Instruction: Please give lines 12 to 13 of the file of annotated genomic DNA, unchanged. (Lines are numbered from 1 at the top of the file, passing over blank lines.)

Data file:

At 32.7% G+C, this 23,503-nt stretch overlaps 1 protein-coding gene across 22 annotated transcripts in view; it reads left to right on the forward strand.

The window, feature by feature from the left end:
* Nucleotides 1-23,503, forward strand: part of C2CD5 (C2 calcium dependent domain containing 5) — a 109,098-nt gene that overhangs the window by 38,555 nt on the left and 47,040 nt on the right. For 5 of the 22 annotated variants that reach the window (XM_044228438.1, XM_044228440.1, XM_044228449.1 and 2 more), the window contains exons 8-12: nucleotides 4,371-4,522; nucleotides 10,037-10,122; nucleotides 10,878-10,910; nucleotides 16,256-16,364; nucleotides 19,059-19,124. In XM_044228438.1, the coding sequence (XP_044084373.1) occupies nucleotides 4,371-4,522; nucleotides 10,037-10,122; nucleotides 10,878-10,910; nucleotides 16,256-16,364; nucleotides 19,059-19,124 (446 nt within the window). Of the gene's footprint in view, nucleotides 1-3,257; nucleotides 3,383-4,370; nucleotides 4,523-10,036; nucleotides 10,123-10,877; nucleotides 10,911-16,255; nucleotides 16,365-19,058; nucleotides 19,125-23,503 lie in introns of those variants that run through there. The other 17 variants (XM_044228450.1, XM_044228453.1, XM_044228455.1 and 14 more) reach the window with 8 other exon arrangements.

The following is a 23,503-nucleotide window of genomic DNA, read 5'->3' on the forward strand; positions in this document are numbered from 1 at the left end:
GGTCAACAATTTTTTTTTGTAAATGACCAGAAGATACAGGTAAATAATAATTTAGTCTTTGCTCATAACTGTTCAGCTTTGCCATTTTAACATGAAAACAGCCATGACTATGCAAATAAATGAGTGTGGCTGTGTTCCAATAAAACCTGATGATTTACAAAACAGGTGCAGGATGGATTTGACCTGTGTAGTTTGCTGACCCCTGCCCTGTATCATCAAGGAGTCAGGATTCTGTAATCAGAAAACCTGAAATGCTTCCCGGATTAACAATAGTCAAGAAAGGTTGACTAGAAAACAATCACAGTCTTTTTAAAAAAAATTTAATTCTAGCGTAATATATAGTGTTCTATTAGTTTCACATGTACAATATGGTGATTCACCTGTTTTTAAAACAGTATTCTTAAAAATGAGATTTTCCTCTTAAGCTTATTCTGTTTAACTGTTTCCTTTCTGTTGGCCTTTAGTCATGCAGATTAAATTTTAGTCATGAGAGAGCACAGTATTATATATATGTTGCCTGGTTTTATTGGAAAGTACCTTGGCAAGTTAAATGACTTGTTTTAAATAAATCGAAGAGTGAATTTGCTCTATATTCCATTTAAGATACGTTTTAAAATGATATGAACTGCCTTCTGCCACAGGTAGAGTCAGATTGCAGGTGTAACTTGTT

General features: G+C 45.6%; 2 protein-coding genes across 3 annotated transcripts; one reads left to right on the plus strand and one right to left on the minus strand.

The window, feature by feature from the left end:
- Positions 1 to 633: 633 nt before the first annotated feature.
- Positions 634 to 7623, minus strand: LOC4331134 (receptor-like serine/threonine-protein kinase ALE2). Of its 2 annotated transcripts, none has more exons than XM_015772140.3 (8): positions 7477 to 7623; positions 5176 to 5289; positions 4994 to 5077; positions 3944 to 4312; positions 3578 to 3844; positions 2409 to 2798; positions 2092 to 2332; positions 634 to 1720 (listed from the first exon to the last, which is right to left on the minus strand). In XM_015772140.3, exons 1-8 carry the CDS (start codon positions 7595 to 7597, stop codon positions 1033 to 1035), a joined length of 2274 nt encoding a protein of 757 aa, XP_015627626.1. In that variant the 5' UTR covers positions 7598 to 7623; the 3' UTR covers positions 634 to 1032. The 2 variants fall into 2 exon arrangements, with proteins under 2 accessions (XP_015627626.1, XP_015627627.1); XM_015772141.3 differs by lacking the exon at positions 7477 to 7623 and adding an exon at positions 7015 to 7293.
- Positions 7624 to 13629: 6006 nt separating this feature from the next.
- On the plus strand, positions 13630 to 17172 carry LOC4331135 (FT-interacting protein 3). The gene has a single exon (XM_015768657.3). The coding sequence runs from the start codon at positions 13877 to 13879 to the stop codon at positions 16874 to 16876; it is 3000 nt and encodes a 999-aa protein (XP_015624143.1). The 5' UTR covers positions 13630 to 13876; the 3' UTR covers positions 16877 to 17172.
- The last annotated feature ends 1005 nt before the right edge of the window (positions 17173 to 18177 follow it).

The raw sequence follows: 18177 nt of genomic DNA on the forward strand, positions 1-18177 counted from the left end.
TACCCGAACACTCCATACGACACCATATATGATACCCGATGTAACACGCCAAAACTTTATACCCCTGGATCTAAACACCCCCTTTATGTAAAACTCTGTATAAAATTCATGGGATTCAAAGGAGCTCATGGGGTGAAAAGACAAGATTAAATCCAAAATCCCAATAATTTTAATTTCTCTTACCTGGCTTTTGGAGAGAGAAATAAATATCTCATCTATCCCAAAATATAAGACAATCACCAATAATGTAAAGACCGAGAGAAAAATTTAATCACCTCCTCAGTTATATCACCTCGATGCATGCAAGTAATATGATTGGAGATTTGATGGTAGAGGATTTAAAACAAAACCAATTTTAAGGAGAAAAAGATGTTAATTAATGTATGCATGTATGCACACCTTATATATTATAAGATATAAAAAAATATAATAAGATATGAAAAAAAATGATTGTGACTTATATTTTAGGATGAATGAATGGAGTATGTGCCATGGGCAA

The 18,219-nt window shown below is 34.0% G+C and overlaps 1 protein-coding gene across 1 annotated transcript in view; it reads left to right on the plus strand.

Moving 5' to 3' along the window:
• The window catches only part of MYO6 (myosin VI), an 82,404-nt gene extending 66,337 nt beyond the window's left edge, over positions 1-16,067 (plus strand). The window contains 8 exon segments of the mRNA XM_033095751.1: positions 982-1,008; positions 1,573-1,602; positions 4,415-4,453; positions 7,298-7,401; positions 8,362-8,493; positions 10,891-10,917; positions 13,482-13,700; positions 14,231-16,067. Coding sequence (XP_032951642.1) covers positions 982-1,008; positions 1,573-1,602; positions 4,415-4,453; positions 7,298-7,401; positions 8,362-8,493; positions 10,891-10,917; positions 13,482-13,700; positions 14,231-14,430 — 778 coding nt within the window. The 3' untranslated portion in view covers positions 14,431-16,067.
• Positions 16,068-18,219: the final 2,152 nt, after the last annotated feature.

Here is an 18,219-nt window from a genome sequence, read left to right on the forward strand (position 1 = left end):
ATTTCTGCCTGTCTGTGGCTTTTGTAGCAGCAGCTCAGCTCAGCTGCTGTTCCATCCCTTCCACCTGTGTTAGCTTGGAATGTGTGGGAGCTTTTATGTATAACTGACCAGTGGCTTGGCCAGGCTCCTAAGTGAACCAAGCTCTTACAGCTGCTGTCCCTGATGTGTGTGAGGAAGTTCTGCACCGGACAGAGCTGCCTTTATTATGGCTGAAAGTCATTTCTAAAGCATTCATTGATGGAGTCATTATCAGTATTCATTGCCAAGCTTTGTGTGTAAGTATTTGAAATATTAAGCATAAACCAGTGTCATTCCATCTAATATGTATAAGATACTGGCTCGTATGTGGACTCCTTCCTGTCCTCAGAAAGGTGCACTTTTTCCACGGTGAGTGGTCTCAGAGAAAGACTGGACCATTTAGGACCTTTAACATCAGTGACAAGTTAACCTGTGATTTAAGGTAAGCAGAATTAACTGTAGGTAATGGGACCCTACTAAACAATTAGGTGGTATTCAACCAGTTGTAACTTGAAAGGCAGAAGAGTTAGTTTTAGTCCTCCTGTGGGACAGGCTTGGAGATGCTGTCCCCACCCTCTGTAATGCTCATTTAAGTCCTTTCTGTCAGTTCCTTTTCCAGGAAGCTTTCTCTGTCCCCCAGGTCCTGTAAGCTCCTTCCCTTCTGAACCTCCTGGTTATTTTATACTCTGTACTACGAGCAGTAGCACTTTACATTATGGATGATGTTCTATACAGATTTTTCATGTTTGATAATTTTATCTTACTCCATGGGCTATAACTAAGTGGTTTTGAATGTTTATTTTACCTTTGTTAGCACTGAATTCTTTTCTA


- The last annotated feature ends 1005 nt before the right edge of the window (positions 17173 to 18177 follow it).

The raw sequence follows: 18177 nt of genomic DNA on the forward strand, positions 1-18177 counted from the left end.